Whitesburg KY

Jenkins seeking help, answers to water woes

Water issues were the main subject of discussion at the November meeting of the Jenkins City Council. In his monthly report, Mayor Charles Dixon once again asked the citizens of Jenkins to work to conserve water. Dixon also reported on ongoing efforts to obtain funding or other aid in dredging Jenkins Lake, which he said would increase the city’s water capacity by millions of gallons. Dixon presented the council with a response from Kentucky Senator Mitch McConnell to a request from Dixon for aid in dredging the lake. In McConnell’s reply, he wrote that since Jenkins Lake is not a federal facility, the Army Corps of Engineers could not help the city and suggested the mayor contact the Kentucky Department of Fish and Wildlife to inquire about state resources for dredging the lake.

Water Department Superintendent Bo Hopkins reported an unaccounted for loss of treated water of 8,903,000 gallons, or 62.9 percent of all treated water produced by the city. He said the good news was that accounting procedures for computing water loss were more accurate. Hopkins said although city workers have fixed a number of leaks, he has no idea where the water is going. However, Hopkins said he believes the large amount of lost water may come from old water lines which run to abandoned coal mines. Hopkins told the council that by now it is possible that cut-off valves have rusted out and water may be lost from them. He said the only way to determine where the water loss is occurring is to isolate individual sections of line by using bypass valves at the beginning of every section of line running off the main line. In response to a question from council member Terry Braddock, Hopkins estimated the loss of revenue to the city from water loss is around $19,000 per month. Council member Linda Baldwin said the water loss situation has been going on for the six years she has been on the council and hasn’t gotten any better.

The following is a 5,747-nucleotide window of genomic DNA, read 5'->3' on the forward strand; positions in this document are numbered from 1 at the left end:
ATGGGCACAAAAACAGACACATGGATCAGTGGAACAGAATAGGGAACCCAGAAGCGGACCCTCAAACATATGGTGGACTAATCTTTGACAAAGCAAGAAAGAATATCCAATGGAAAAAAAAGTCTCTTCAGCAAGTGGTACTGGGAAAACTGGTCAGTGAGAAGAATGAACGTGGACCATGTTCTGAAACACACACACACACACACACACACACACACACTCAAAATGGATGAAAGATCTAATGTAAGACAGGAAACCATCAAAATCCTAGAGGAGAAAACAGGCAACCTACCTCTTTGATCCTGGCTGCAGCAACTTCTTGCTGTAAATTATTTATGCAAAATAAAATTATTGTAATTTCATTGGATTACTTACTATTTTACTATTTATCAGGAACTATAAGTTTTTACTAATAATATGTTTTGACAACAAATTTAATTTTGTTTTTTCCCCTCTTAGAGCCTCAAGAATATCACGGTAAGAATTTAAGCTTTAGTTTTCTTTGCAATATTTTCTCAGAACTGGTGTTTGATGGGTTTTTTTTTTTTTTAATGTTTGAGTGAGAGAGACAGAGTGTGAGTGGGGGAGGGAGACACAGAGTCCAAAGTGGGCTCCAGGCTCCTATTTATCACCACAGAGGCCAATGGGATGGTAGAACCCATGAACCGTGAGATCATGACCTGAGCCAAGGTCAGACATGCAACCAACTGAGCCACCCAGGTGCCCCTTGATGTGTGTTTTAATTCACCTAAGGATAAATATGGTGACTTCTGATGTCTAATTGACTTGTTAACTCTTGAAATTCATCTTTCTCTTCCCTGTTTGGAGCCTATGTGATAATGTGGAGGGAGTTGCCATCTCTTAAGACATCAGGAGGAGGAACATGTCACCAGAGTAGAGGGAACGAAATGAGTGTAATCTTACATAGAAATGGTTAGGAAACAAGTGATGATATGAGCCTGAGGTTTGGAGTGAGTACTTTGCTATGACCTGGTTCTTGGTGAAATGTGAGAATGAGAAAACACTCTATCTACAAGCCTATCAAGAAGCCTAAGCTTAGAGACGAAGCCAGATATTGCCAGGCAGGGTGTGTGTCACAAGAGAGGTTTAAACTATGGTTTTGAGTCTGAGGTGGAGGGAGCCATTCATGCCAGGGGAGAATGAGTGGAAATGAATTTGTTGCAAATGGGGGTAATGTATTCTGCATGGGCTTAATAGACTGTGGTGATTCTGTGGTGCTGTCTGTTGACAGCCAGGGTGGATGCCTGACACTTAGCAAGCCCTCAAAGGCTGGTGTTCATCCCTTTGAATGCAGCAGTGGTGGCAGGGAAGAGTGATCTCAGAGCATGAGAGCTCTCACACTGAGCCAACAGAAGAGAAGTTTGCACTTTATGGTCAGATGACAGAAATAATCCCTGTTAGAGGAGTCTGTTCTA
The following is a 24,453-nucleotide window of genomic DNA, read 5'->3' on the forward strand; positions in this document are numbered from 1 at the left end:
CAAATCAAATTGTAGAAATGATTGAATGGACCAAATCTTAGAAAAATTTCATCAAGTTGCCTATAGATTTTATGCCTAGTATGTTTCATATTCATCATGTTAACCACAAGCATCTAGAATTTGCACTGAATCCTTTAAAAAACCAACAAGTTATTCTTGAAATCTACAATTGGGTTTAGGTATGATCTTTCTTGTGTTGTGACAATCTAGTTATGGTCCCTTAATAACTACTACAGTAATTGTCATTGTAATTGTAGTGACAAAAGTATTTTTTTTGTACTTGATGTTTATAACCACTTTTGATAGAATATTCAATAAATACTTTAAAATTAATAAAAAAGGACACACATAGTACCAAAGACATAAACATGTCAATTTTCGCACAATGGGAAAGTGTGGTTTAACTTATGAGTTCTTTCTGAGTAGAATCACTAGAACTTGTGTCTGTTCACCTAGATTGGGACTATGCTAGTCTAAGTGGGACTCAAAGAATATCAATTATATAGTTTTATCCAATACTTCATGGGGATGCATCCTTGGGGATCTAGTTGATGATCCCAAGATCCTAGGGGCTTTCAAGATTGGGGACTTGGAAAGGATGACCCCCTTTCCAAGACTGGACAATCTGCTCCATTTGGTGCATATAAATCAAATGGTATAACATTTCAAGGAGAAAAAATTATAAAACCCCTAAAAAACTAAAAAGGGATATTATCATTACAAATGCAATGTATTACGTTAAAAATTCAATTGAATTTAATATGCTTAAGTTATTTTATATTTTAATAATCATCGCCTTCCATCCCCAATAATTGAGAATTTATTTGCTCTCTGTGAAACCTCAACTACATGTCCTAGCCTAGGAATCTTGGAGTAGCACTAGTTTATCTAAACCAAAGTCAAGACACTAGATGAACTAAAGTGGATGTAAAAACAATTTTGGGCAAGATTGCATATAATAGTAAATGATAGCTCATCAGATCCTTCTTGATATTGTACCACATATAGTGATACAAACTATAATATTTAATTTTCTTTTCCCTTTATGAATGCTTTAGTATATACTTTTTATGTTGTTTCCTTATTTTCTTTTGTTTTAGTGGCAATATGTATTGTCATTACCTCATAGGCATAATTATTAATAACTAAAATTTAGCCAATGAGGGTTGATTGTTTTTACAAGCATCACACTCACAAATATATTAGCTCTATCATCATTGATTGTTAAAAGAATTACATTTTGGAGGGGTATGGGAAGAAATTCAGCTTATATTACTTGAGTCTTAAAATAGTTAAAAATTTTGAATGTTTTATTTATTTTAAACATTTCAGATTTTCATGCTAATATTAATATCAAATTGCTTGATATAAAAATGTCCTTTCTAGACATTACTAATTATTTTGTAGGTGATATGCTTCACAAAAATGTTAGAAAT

“We produce twice as much as we sell,” said Baldwin. “We’re throwing good money after bad.”

After hearing Hopkins describe the Jenkins system as a spider web of water lines, with some lines still in use from the city’s inception in 1908, Jenkins resident Mike Chavis suggested the council concentrate on finding funding to do a complete overhaul of the water system and not use any of the old lines. Council member Chuck Anderson said while it is good to serve new areas such as the newly installed lines in Joes Branch, it won’t do the city much good if it can’t supply water to its existing customers due to leaks. Anderson suggested the council and Utilities Commission schedule a meeting with City Engineer Paul Nesbitt to discuss funding sources and the possibility of a large scale project.

Hopkins also told the council that water had been pumped from the old Consol 207 Mine in Dunham three times in October due to drought conditions. The 207 mine is one of several back-up sources for the city. He said recent rains have helped restore water levels in Jenkins Lake to some degree. Hopkins said the mine is good for pumping for about three days and after that it takes it about a week to recover. He said state and federal agencies are starting to look into municipalities with excessive water losses, and he expects they will get around to Jenkins soon. Mayor Dixon suggested Jenkins residents contact their state and federal legislators to request help with the water situation.